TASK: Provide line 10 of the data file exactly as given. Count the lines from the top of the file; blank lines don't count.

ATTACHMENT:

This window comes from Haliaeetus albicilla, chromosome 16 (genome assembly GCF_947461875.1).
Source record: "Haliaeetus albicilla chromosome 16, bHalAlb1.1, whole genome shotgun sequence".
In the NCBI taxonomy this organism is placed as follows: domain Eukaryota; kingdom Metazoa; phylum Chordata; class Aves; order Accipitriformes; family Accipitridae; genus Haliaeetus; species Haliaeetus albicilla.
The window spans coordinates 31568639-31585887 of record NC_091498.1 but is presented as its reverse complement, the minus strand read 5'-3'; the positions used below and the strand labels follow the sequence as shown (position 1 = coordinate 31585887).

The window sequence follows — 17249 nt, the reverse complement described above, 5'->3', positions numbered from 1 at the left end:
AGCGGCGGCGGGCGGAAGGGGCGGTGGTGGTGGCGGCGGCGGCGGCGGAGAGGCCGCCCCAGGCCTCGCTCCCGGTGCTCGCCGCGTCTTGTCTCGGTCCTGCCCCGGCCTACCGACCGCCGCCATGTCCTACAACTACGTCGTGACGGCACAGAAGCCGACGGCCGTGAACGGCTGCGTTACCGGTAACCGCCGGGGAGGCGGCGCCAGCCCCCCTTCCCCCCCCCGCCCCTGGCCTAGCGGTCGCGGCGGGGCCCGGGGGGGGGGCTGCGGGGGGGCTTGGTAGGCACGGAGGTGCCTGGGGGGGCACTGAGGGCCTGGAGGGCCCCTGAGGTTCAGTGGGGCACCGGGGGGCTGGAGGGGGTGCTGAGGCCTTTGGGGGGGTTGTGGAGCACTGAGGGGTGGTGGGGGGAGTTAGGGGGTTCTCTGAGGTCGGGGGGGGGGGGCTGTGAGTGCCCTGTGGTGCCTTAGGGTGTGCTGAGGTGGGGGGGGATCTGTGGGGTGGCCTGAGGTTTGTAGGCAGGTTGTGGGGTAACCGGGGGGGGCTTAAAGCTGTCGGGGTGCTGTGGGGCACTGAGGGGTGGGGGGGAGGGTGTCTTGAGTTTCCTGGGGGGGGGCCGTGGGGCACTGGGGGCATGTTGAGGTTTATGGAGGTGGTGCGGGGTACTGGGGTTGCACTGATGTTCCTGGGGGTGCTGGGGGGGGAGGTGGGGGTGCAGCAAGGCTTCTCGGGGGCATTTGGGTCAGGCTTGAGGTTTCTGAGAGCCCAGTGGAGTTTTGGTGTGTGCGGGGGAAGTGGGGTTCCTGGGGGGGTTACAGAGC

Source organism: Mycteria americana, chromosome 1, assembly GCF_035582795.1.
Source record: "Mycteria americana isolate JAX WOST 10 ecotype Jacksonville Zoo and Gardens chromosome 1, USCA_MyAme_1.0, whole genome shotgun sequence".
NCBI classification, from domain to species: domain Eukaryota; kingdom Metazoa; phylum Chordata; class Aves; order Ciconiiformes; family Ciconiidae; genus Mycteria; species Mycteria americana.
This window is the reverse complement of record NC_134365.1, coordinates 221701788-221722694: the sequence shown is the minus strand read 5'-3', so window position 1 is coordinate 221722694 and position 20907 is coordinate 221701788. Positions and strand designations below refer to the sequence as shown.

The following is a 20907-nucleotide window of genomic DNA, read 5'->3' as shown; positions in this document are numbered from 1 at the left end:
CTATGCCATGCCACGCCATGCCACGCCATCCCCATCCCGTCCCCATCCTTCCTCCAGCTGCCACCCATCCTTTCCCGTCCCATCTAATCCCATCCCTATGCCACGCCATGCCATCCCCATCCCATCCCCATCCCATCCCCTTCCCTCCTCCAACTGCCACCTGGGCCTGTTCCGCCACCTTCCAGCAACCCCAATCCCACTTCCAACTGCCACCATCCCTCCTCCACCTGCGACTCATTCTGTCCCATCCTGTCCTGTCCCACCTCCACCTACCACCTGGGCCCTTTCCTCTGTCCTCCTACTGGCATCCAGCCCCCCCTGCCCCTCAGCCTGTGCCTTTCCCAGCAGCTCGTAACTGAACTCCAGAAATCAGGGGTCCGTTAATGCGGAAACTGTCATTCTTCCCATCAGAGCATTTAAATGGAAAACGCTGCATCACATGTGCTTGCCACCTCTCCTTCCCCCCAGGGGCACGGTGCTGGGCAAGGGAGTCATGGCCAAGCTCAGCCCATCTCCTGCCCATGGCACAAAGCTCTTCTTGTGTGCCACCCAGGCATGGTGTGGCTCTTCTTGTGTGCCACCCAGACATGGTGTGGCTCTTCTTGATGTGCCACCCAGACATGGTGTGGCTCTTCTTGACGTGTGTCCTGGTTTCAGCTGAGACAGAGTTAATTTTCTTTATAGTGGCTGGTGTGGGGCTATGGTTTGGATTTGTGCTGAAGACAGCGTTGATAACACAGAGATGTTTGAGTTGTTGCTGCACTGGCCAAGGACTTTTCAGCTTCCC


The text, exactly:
This window is the reverse complement of record NC_134365.1, coordinates 221701788-221722694: the sequence shown is the minus strand read 5'-3', so window position 1 is coordinate 221722694 and position 20907 is coordinate 221701788. Positions and strand designations below refer to the sequence as shown.